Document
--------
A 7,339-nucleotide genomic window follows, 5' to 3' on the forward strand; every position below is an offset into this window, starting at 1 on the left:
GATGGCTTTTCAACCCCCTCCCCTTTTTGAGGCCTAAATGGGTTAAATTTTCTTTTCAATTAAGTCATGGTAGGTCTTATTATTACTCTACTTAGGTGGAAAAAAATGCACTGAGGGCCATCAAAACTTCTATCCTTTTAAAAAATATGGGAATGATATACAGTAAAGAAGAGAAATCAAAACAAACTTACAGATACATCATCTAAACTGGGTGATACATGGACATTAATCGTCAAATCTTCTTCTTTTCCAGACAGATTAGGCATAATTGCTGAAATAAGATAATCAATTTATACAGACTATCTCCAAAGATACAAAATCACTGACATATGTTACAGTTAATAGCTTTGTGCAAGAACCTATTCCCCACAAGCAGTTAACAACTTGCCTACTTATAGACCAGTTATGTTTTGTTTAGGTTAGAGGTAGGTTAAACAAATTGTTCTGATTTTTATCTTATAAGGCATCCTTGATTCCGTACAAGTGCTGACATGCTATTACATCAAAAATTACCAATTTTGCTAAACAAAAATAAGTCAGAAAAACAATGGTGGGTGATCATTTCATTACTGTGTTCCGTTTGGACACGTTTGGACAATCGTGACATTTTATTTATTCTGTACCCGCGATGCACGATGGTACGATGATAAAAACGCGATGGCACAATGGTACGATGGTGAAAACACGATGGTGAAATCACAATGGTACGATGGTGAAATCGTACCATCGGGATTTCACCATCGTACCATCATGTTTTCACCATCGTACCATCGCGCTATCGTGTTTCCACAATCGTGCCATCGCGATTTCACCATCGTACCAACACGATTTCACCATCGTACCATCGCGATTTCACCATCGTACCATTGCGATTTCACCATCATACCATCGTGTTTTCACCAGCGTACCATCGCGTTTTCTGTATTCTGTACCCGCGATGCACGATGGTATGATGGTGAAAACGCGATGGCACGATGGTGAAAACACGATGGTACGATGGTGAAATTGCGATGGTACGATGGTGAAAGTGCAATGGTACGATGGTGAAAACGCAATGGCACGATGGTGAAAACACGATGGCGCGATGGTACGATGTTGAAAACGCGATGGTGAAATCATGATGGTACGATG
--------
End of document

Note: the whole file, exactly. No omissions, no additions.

A 7,339-nucleotide genomic window follows, 5' to 3' on the forward strand; every position below is an offset into this window, starting at 1 on the left:
GATGGCTTTTCAACCCCCTCCCCTTTTTGAGGCCTAAATGGGTTAAATTTTCTTTTCAATTAAGTCATGGTAGGTCTTATTATTACTCTACTTAGGTGGAAAAAAATGCACTGAGGGCCATCAAAACTTCTATCCTTTTAAAAAATATGGGAATGATATACAGTAAAGAAGAGAAATCAAAACAAACTTACAGATACATCATCTAAACTGGGTGATACATGGACATTAATCGTCAAATCTTCTTCTTTTCCAGACAGATTAGGCATAATTGCTGAAATAAGATAATCAATTTATACAGACTATCTCCAAAGATACAAAATCACTGACATATGTTACAGTTAATAGCTTTGTGCAAGAACCTATTCCCCACAAGCAGTTAACAACTTGCCTACTTATAGACCAGTTATGTTTTGTTTAGGTTAGAGGTAGGTTAAACAAATTGTTCTGATTTTTATCTTATAAGGCATCCTTGATTCCGTACAAGTGCTGACATGCTATTACATCAAAAATTACCAATTTTGCTAAACAAAAATAAGTCAGAAAAACAATGGTGGGTGATCATTTCATTACTGTGTTCCGTTTGGACACGTTTGGACAATCGTGACATTTTATTTATTCTGTACCCGCGATGCACGATGGTACGATGATAAAAACGCGATGGCACAATGGTACGATGGTGAAAACACGATGGTGAAATCACAATGGTACGATGGTGAAATCGTACCATCGGGATTTCACCATCGTACCATCATGTTTTCACCATCGTACCATCGCGCTATCGTGTTTCCACAATCGTGCCATCGCGATTTCACCATCGTACCAACACGATTTCACCATCGTACCATCGCGATTTCACCATCGTACCATTGCGATTTCACCATCATACCATCGTGTTTTCACCAGCGTACCATCGCGTTTTCTGTATTCTGTACCCGCGATGCACGATGGTATGATGGTGAAAACGCGATGGCACGATGGTGAAAACACGATGGTACGATGGTGAAATTGCGATGGTACGATGGTGAAAGTGCAATGGTACGATGGTGAAAACGCAATGGCACGATGGTGAAAACACGATGGCGCGATGGTACGATGTTGAAAACGCGATGGTGAAATCATGATGGTACGATG